Books

5 New Short Story Collections, Because Who Can Finish A Novel Right Now?

These new collections pack a wallop and are kind to our broken attention spans.

The covers of the books mentioned.Short stories don’t always get the same respect as a novel, but they still pack a wallop. Even better for our broken attention spans, you can knock one off before bed.

Tainna, Norma Dunning

In this six-story collection—which takes its name from the Inuktitut word for “unseen ones”—Norma Dunning shines a light on Inuk characters across generations, temperaments and even corporalities, inspired both by her own experiences and by cultural memory. March.

To Be a Man, Nicole Krauss

In her first collection of short stories, novelist Nicole Krauss delivers the family drama we might be missing right now—aging parents, unexpected divorces, daughters’ burgeoning sexual power, a dust-up at a bris—while exploring larger questions of inheritance. Out now.

A Universe of Wishes, ed. Dhonielle Clayton

This anthology of space heists, retooled fairy tales and speculative fiction is terrifically inclusive: 15 stories that feature protagonists of all abilities, ethnic backgrounds, sexual preferences and gender identities. It’s a book that can be passed from adults to teens and back again. Out now.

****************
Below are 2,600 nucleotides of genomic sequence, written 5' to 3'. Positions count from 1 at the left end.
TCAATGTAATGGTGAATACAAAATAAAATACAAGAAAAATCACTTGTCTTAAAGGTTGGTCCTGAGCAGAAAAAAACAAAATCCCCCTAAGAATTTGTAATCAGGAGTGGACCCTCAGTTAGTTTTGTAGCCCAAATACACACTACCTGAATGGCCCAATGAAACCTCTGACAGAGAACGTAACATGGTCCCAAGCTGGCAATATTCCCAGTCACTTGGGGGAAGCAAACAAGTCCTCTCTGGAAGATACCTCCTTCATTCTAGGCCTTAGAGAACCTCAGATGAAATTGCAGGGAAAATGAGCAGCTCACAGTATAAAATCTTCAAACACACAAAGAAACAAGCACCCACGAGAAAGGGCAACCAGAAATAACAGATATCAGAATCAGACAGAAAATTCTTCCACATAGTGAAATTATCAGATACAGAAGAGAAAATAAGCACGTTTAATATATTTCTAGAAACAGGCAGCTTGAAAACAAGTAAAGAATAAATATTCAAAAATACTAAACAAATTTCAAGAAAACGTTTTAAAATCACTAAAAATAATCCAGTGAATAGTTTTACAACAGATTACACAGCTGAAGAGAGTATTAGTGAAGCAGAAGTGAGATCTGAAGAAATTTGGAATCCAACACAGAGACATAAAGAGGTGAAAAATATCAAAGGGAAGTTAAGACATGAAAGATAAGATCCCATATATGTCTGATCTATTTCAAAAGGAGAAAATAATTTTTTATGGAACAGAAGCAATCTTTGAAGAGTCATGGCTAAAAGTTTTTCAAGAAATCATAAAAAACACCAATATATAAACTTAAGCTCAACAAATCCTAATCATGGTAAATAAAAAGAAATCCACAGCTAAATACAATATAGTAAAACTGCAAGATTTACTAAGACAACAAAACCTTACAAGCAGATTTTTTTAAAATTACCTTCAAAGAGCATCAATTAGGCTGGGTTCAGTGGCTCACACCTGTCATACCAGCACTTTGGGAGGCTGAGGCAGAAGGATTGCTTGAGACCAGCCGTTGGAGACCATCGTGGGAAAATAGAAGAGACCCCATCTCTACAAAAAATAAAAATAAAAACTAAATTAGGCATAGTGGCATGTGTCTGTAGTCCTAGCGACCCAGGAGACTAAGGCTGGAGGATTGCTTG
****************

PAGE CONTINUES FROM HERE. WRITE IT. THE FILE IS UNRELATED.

Collected Stories, Shirley Hazzard

Although written mostly in the 1960s, and often set in far-flung places like Italy, China and Greece, Shirley Hazzard’s stories can still feel shockingly familiar: the absurdities of an office gig; the pleasures of solitude; and the disorientation of encountering a lover long after the affair is done. Out now.

The Office of Historical Corrections, Danielle Evans

The actual plot might involve a social media blunder, or a 1930s murder mystery, or a roller coaster of a wedding day, but each one of these stories is in some way a nuanced investigation of grief, belonging, Blackness in America and who gets to set the historical record. Out now. — Danielle Groen

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